2007’s solo show 'Yellow Line' interrogated his position as a foreigner during South Africa’s xenophobic attacks. The painted yellow line, a recurring motif, speaks both to the claiming of space through travel and to a delineated separation. Chiurai’s 2009 solo show 'Dying to be Men' again took socio-political circumstance as a point of departure – 2009 saw both the South African and the contested Zimbabwean national elections take place. At the core of the show, The Cabinet series (2009) envisioned a fictional African government in which each character was performed for the camera by TV presenter and fashion designer Siyabonga Ngwekazi. The resultant images are a wry critique of political power. The Minister of Health (2009), in an immaculate doctor’s coat, is burdened by a chain of skulls around his neck, while The Minister of Finance (2009) is decked to the nines in fur coat and gold teeth. Using the vocabulary of stereotype to his advantage, Chiurai reduces African leaders to the point of parody. There is also an undercurrent of sexiness in these large-format photographs; a brand of slick urban cool that winds its way through much of Chiurai’s oeuvre. Although distressing, the images are seductive, their vision of blatant corruption is both nightmarish and high-fashion. 

More recent works from 'State of the Nation' (2011) pushed this juxtaposition to new extremes. A series of untitled photographs pick up where The Cabinet series left off, but now glamorous soldiers armed to the teeth pose in the urban jungle. Chiurai’s Africa straddles the fine line between fiction and reality: it is the continent as it could be, as it may become, as we fear it sometimes is. The shows accompanying paintings are equally apocalyptic: in Corinthians (2011), a naked female corpse sprawls beneath the word ‘Hollywood’ and Procession (2011) depicts a religious ceremony taking place while a dog gnaws on a human bone.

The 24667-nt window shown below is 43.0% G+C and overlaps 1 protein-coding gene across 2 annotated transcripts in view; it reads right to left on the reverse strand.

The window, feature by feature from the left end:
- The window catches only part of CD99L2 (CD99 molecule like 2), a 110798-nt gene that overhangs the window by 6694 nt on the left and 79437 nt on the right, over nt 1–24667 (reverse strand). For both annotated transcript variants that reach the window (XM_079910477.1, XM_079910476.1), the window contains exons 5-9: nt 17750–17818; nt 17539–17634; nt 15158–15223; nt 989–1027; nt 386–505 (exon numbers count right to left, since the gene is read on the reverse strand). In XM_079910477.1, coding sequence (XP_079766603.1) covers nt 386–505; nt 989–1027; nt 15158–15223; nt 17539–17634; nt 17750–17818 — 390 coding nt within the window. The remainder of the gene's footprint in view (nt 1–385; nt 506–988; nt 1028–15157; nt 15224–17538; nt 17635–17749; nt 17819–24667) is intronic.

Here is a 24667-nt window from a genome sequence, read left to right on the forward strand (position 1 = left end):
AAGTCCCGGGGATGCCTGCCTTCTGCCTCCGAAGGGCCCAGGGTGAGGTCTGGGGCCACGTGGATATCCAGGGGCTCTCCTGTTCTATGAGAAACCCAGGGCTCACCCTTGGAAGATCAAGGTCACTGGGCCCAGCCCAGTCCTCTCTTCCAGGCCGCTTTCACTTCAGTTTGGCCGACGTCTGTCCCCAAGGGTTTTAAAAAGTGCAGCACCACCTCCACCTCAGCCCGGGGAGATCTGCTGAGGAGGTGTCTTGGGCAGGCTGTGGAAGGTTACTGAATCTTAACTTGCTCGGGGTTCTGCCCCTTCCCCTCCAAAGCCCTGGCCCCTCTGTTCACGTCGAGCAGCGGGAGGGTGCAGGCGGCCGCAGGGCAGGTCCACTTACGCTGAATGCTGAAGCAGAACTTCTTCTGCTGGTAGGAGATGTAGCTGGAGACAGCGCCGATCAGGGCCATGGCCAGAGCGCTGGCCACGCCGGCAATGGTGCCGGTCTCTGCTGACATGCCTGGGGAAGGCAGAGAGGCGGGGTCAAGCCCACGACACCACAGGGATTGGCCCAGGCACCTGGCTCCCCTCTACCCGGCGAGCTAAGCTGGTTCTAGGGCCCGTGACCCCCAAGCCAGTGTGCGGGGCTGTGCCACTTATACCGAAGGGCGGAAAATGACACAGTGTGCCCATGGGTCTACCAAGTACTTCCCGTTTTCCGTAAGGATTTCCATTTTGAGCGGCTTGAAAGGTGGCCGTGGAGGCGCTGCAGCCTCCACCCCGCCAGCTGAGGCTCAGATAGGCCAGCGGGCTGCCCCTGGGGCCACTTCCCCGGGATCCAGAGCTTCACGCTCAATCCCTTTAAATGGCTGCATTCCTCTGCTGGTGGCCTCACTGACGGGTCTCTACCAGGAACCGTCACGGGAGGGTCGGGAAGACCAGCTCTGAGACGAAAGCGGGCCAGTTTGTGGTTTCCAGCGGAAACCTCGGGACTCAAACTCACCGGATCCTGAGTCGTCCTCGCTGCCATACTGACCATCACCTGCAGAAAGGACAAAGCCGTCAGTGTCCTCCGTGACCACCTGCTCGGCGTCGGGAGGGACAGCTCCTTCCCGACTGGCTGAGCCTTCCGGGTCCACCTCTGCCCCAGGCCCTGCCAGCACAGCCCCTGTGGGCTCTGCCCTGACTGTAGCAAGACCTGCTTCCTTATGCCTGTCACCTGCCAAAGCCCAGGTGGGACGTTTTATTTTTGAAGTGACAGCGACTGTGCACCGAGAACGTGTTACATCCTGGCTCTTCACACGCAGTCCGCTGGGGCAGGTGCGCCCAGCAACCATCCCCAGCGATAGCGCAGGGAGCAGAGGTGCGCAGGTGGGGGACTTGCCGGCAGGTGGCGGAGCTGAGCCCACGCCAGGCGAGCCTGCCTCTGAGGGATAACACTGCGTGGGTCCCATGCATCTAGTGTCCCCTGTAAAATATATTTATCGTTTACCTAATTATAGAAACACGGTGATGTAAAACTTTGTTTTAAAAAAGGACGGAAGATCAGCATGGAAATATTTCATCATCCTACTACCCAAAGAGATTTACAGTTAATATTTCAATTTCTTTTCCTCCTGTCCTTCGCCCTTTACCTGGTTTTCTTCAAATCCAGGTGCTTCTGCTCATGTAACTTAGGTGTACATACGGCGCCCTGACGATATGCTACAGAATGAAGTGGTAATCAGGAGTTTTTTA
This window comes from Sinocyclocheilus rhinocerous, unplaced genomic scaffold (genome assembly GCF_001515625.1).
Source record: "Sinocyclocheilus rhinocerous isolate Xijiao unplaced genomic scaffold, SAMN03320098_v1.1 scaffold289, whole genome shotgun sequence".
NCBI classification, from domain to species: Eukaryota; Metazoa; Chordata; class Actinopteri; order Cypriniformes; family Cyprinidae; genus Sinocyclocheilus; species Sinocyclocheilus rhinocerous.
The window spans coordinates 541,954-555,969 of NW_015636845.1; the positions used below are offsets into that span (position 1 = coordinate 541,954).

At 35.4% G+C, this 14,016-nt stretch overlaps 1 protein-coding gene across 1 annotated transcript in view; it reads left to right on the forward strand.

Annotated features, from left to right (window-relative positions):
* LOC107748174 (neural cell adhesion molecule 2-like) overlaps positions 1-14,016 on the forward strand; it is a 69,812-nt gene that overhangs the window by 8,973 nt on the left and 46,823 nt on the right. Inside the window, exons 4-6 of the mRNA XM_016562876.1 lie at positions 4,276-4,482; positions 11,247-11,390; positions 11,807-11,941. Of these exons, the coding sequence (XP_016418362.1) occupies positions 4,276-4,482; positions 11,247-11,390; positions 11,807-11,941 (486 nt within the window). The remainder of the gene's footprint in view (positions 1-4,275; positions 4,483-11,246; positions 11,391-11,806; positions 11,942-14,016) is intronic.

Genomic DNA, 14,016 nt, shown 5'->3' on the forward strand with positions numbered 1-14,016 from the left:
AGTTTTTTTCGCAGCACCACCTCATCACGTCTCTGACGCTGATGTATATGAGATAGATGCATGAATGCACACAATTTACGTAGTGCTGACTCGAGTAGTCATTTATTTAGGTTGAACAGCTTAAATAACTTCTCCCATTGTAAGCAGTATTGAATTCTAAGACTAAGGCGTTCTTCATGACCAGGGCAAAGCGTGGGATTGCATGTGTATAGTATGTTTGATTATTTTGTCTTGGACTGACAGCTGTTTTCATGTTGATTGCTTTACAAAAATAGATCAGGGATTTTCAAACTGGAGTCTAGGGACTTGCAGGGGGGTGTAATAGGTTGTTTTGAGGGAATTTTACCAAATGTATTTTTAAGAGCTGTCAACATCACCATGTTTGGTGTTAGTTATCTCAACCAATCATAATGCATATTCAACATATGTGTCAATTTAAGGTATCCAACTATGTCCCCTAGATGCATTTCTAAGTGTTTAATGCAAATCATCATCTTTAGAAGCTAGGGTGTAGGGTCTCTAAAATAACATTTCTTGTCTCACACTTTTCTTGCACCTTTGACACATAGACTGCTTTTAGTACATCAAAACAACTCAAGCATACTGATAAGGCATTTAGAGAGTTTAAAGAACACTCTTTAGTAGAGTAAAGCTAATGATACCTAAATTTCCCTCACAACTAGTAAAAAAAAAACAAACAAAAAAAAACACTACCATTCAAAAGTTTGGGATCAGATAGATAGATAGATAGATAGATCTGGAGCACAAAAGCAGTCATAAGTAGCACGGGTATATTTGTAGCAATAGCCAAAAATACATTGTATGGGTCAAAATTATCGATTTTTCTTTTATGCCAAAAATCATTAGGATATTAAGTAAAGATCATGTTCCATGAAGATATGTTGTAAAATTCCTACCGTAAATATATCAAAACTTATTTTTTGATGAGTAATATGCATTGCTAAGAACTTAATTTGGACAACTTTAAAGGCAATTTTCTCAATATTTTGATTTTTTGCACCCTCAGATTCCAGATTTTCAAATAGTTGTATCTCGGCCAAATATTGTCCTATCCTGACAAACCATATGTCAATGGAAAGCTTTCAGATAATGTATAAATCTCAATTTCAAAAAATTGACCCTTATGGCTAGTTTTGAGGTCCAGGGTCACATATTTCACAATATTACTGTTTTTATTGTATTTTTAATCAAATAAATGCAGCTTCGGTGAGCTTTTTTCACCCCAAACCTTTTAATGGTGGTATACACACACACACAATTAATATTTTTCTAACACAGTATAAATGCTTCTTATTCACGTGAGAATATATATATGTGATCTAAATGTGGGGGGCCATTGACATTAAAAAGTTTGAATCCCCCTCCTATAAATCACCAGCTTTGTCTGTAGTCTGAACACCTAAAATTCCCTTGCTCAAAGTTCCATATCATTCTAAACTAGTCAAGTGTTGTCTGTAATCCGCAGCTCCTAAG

Despite Chiruai’s dark and uncompromising vision, his work is not without humour. Like all interesting work however, that gentler edge is just the teaspoon of sugar to make this bitter medicine palatable. 



In Chiurai’s 'State of the Nation', the notion of 'state' is explored as a utopia and an action, a state of mind as well as a status. This new exhibition took place at two venues: a warehouse on Gwi Gwi Mrwebi Street in Newtown and Goodman Gallery Projects at Arts on Main. Between the two venues, the show featured photographic prints, drawings, large oil paintings, video, sound installation and performance with a focus on youth culture. 'State of the Nation' proposes fresh ways of looking at the socio-politics of Africa today. It explores the African condition by juxtaposing the past and the present of a continent in the grip of violent civil wars.

The title 'State of the Nation' is intended to explore aspects of a constructed African state that has just been ravaged by conflict.